My disdain for science fiction reached its peak in the mid to late seventies. I was working in a used bookstore, and more and more of what went into the sf section featured dragons or gladiators with leopard heads on the cover. It was the fantasy invasion, and the baleful influence of J.R.R. Tolkien was everywhere. Spaceships gave way to cliff dwellings reached only by young couples in loin cloths riding pteradactyls. Overnight it seemed aliens went from looking like respectable, multi-tentacled, horny invaders from another galaxy to gnomic helpmates. Who could take such crap seriously?
I was egged on in my disdain by a co-worker who shared my feelings. He, too, had read science fiction as a child. (We were now in our ultra-mature mid-twenties.) We noticed that just about every other science fiction paperback we shelved had won a Hugo, a Nebula, or a some kind of award. How hard could it be, we wondered. We decided to have a contest to see which of us could win a Hugo or Nebula award before the other. It could be in any category, although we admitted that Life Time Achievement was setting the bar to high. The only requirement would be that the story, novella, or novel had to end with this sentence:
I never knew kweqwolhs could cry.
The idea probably kept us amused for the better part of an afternoon, but I thought of it again when reading Clifford D. Simak's Way Station. This novel did not win a Hugo or a Nebula, but it is saturated with the kind of writing that had convinced me by the mid seventies that science fiction was a second-rate genre no longer worthy of my attention.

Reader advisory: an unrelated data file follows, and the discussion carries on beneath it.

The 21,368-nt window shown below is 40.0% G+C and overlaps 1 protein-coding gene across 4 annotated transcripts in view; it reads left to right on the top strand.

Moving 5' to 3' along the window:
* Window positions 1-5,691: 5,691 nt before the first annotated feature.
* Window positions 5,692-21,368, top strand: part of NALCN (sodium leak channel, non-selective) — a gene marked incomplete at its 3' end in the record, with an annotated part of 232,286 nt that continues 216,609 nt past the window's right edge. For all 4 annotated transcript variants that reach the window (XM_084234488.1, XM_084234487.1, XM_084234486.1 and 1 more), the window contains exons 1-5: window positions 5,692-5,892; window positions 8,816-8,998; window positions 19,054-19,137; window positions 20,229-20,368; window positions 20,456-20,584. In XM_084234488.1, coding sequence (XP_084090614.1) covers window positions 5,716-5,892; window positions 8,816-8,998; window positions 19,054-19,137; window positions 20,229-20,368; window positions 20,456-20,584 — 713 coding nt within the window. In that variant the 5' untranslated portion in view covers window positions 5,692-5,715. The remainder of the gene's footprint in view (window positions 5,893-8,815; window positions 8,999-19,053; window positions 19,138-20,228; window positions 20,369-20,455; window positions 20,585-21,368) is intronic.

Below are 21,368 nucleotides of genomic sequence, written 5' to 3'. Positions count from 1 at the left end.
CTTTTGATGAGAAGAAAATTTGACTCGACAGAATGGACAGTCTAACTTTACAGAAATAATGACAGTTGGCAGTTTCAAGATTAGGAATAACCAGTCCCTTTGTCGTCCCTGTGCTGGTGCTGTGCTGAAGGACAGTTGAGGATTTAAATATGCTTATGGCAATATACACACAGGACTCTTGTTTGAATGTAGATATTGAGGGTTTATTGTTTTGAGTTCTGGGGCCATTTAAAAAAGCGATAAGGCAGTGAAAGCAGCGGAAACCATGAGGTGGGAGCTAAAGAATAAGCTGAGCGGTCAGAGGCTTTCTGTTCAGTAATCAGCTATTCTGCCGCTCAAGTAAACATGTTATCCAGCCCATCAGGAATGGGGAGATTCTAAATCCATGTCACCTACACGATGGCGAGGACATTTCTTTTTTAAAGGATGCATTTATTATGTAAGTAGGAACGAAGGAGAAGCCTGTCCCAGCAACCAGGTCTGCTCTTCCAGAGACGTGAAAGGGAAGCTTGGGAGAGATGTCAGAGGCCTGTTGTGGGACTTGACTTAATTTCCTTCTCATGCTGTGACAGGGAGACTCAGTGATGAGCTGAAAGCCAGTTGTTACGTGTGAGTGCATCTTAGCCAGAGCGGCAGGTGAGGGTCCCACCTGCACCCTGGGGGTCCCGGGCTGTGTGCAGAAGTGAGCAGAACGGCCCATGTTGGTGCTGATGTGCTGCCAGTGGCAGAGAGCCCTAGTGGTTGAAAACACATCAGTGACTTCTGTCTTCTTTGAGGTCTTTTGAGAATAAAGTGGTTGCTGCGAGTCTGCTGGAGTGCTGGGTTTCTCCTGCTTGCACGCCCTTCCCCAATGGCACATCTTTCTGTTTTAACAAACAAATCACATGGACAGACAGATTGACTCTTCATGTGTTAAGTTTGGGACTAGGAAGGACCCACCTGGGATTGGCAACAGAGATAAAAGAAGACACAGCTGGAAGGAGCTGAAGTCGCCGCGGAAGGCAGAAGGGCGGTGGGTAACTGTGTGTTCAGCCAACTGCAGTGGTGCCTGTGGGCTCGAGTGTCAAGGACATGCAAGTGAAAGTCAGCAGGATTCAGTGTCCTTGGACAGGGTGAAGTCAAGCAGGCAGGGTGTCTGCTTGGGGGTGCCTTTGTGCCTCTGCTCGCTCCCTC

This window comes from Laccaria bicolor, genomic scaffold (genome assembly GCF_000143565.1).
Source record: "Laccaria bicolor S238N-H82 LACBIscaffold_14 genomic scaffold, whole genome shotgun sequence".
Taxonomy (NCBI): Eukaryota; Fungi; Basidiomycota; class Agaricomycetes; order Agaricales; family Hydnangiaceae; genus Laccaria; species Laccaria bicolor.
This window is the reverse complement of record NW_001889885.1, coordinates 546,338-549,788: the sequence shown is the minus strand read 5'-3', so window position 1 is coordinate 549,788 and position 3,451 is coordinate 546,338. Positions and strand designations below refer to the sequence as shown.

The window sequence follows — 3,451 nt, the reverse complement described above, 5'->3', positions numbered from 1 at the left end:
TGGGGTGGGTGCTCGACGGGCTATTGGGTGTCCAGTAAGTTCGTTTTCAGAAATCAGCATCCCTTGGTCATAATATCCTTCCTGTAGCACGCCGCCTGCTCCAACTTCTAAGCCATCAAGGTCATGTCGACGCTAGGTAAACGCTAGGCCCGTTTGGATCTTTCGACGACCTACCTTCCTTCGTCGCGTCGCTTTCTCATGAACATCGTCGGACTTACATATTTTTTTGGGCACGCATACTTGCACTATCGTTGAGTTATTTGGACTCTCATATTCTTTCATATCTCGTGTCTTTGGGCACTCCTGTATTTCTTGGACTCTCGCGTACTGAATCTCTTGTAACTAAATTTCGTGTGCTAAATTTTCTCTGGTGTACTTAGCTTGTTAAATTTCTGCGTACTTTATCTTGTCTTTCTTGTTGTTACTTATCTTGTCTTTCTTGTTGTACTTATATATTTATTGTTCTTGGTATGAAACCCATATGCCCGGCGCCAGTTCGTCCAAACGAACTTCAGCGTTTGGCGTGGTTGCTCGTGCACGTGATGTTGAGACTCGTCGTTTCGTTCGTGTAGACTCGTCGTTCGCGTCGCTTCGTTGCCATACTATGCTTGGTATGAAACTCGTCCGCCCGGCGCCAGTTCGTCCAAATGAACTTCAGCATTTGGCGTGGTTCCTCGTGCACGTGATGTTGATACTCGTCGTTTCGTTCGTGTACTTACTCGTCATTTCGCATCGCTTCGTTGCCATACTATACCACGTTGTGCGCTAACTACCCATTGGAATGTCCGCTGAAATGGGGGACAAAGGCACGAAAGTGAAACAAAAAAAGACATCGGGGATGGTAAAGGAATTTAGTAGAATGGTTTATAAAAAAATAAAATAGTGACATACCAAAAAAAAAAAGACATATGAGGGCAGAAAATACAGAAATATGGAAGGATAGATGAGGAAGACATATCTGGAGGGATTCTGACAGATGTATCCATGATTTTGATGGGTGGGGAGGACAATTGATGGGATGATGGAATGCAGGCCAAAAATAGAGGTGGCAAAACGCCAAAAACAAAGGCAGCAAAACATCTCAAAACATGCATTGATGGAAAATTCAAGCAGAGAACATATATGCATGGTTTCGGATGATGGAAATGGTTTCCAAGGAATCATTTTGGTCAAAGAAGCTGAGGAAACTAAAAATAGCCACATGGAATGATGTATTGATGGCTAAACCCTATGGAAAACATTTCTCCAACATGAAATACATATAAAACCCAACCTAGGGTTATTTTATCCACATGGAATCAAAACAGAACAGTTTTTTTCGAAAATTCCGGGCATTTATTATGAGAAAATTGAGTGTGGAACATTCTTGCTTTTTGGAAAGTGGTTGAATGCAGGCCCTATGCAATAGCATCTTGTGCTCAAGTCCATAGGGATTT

The plot concerns one Enoch Wallace. (Now this sounds like a Twilight Zone introduction.) Enoch is a Civil War veteran who 150 years later continues to maintain his family's home in the backwood of Minnesota. Thanks to a visit by an intergalactic traveler, Enoch runs a way station for other such travelers and also never ages. People in the backwoods of Minnesota keep to themselves, we are made to understand, and so the oddity of Enoch's perpetual youth is noted but never inquired about. (And I thought I left my neighbors alone.)
Way Station does a have a plot, and if it had been written by some one else, say someone with a sense of humor, it could have been pretty good. Of course Enoch is not a sophisticated man, although over a century of contact with species from across the galaxies has given him a perspective on life not likely to be shared by his Minnesota hillbilly neighbors. But there is a deadly earnestness to the prose that expresses this thoughts that would not be out of place in a high school literary magazine.
He stood upon the rock and stared out across the river, watching the lazy hawk and the sweep of water and the green carpeting of trees, and his mind went up and out to those other places until his mind was dizzy with the thought of it. And then he called it home.
Simak's treatment of his very special female character, a mute young lady from an abusive backwoods family who can heal the broken wings of butterflies, is especially cringe-inducing. But she does have her good points, as when she turns out to be the key link between some pissed off aliens and the annihilation of the earth. ("A little child shall lead them.")
Of the mid-century sf I have read over the past month or so, this is the third novel to concern itself with mankind's readiness to enter the galactic fraternity of advanced beings. The topic must have been in the air during the 1950's, a neat fit with threats of atomic annihilation, UFO sightings, and cold war politics in general. Looking ahead to what comes up next on the Pringle list, writers soon seem determined to prove that their dystopian vision of the future could outdo that of their peers.